9) Let’s talk writing communities. Belong to any? How about writers’ conferences or workshops this past year? Which conference/workshop is your favorite, and why?

FlashDogs, obviously 🙂

I had a rather interesting experience of a writing group last night — actually, it was the first time I’ve ever tried one. Lovely people, incredibly talented, but I don’t think this is for me. I’ll have to find other ways to fill this valuable method of writing development.

10) Let’s say you won a grant to use in any writerly way you’d like. Where would the money go, and why?

I’d buy you some sparkly things for the dragon cave, some fire-proof Cadbury, and maybe a trusted helper (like Dobby, but real – and better). {Editor’s Note: I GRATEFULLY ACCEPT!}

Bonus 11) Any shouts out/thoughts/comments/messages?

Quick shout-outs to Shakes who is on sabbatical from FDHQ. Emily June Street and Tam Rogers for just being themselves (incredible). Karl and Voima for FDHQ service to come. Tamara S for reasons mentioned above.

Spotlight: Flash Dogs–The Return!

–CONGRATULATIONS TO CAITLIN GRAMLEY FOR WINNING THE COPY OF SOLSTICE!!!! Caitlin, contact me here with your email address and we’ll get that book in your hands as soon as it’s published!–

We had the privilege of interviewing the FlashDogs back at the beginning of 2015 with the launch of their first anthology. When I saw they’d survived that inaugural attempt, I was impressed. But when rumors (oops, sorry guys, rumours) began circulating of a second anthology? Er, make that a two-part anthology?! Madness.

And since we always set a place at our merry table for Madness, what could we do but invite them back? Please welcome to the mic pack leaders Mark A. King and David Shakes.

**Be sure to leave a note at the end of the interview; Flash! Friday will give away a copy of a Solstice anthology, Light or Dark (winner’s choice, as is the medium: ebook or paper), to a randomly selected commenter (release date of June 21). Full disclosure: I (Rebekah Postupak) and many participants here at Flash! Friday have stories included in these anthologies. Note that 100% of the book’s proceeds go to charity.** 

What’s left to say, then, but — send up a howl as we go for a run with the fabulous FlashDogs!

Flash Dogs Solstice front

1) So, we all know the first FD Anthology is pretty much the most inspiring collection of flash of all time. What possessed you to imagine you could pull off such a feat again–and DOUBLE???

Wow, thank you. I know we’re biased, but when we actually sat down and started reading the stories like any other reader, we were just as entranced. We knew that there were more stories to tell, more incredible folk to include, more flash fiction to shout about. Reading the new books, we’re fairly confident it was well worth the effort.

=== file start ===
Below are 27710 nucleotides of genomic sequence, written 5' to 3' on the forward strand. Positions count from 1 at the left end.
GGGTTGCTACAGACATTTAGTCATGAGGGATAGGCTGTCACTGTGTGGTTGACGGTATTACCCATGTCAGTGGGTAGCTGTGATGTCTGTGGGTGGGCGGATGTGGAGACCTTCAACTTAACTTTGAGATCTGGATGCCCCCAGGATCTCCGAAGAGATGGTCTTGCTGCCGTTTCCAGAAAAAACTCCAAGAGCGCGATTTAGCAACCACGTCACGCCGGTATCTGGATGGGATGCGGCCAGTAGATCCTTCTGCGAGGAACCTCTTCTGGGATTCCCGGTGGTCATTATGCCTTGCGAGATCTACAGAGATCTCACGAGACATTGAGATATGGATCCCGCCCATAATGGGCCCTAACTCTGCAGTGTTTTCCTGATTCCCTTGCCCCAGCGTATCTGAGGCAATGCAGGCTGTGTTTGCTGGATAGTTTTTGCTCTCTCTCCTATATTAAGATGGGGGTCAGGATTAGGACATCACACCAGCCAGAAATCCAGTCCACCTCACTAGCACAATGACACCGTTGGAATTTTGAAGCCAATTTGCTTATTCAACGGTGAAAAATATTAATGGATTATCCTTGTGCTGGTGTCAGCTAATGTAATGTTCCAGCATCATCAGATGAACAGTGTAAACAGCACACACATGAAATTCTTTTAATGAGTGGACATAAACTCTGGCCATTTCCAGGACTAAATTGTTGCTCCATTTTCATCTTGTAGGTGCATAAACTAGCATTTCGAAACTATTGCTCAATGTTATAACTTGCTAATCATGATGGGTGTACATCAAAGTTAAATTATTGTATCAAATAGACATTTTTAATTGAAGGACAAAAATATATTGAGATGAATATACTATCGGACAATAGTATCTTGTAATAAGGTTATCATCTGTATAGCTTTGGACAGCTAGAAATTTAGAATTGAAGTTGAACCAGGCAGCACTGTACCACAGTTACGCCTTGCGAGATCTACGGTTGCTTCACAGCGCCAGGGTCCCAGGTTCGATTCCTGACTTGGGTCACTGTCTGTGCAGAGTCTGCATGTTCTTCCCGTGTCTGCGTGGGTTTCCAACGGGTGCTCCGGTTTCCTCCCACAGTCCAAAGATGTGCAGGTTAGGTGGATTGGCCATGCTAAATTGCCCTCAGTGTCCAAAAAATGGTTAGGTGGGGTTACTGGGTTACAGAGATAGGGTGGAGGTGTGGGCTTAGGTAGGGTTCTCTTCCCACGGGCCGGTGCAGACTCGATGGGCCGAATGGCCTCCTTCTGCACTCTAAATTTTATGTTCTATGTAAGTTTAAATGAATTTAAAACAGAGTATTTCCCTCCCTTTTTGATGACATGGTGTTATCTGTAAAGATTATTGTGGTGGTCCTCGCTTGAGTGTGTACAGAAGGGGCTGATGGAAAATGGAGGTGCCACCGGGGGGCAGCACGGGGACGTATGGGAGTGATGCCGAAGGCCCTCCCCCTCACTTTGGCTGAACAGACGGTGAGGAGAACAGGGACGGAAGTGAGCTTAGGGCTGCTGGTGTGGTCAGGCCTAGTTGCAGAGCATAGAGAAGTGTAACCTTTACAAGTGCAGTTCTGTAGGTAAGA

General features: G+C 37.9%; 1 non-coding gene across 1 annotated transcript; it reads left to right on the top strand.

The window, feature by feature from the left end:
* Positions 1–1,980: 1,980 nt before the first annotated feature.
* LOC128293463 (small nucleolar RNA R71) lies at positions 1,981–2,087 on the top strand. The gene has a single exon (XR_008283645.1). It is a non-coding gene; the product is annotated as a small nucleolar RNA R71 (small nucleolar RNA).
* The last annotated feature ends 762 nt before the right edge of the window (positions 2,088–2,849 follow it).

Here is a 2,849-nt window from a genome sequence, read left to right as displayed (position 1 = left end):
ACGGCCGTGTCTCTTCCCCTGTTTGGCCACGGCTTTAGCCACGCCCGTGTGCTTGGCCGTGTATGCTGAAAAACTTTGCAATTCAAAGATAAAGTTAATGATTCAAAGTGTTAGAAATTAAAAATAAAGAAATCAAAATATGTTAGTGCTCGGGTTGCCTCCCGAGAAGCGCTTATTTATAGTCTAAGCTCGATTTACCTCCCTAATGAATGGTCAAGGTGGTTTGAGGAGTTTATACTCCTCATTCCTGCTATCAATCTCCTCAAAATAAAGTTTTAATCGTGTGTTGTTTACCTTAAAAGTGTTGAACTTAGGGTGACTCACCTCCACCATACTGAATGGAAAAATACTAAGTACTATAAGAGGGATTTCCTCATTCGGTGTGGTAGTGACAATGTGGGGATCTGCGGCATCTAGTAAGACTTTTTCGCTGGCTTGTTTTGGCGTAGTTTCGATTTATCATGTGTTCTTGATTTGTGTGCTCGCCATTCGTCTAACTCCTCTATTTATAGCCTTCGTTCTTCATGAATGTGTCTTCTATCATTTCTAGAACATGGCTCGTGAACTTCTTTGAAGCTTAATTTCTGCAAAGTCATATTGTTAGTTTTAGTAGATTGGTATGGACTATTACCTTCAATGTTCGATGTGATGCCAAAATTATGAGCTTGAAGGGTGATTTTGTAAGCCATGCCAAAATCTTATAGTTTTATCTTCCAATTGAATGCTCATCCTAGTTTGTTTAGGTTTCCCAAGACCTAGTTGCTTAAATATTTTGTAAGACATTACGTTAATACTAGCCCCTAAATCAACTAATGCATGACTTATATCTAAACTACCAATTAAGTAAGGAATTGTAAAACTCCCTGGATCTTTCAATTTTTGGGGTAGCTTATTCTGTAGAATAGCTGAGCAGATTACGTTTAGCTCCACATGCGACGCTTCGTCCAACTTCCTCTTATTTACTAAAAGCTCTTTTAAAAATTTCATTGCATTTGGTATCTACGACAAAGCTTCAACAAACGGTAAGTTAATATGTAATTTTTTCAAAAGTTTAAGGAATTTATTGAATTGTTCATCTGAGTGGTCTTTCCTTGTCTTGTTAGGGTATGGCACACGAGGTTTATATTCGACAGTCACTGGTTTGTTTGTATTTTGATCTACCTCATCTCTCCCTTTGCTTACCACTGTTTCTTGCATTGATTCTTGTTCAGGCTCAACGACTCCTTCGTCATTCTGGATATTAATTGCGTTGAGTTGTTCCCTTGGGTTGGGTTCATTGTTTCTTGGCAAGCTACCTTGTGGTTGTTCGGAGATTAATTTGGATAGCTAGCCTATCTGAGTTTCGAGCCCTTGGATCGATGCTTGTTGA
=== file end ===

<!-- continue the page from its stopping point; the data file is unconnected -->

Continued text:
2) The theme this round is Solstice, which you’ve split into Light and Dark. What’s that all about?

Mark: Bart Van Goethem recommended that we have a theme and a meaningful date to help with the book last time. Unfortunately we were just too late in the process to do anything about it. However, his wise words remained with us. The theme came about because of two things really. I am working on a novel in which night and day are fundamental to the story, so it is something that is at the back of my mind (when not busy with community work). Near the winter solstice (for UK) I thought it was something the entire world experiences on a specific date, albeit in different ways. In the depths of winter I often see the solstice as the darkest point, but also the point where my dark evening drives from work to home start to become more bearable. Even on the darkest night we can see hope and light. Likewise on the lightest night we might start thinking about the coming darkness. Splitting the book allowed us to give contributors a chance to submit stories that appealed to them rather than try to shoehorn a story into the book that didn’t really fit.

The theme fit neatly into the gap of about six months which seemed a sensible gap between books. 

David: When Mark suggested the theme I loved it immediately. The opportunities for contrast, conflict and subversion were too juicy to let go. Our writers have taken the theme and run with it. Although Mark is a modest chap, I really think that it was a stroke of genius – allowing a true global focus within a very clear theme.

Solstice Light writers

3) What’s different this time around, now that you’re seasoned publishers? what advice would you give writers hoping to publish their own work?